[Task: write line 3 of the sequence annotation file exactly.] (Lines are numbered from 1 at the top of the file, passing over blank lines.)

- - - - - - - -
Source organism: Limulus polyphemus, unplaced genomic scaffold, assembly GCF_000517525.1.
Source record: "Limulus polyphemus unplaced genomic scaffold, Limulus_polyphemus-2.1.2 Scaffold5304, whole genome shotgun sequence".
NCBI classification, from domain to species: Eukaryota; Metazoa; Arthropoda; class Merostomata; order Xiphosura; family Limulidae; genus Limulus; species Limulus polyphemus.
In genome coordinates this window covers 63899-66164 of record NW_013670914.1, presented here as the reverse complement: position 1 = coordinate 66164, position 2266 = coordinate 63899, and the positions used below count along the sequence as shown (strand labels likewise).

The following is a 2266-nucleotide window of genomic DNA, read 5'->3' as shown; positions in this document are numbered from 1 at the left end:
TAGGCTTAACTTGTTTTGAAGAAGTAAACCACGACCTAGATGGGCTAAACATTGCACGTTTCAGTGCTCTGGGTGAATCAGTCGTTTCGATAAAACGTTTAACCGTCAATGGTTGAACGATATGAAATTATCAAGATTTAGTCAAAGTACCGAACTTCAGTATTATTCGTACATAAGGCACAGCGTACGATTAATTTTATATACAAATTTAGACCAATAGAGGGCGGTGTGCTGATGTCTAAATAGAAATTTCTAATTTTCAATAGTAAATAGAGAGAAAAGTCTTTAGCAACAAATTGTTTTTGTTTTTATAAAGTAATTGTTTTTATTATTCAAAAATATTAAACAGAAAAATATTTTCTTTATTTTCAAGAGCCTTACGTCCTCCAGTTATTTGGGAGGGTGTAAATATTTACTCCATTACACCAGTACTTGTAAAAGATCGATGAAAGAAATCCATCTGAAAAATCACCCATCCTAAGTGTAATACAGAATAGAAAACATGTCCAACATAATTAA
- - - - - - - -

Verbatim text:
NCBI classification, from domain to species: Eukaryota; Metazoa; Arthropoda; class Merostomata; order Xiphosura; family Limulidae; genus Limulus; species Limulus polyphemus.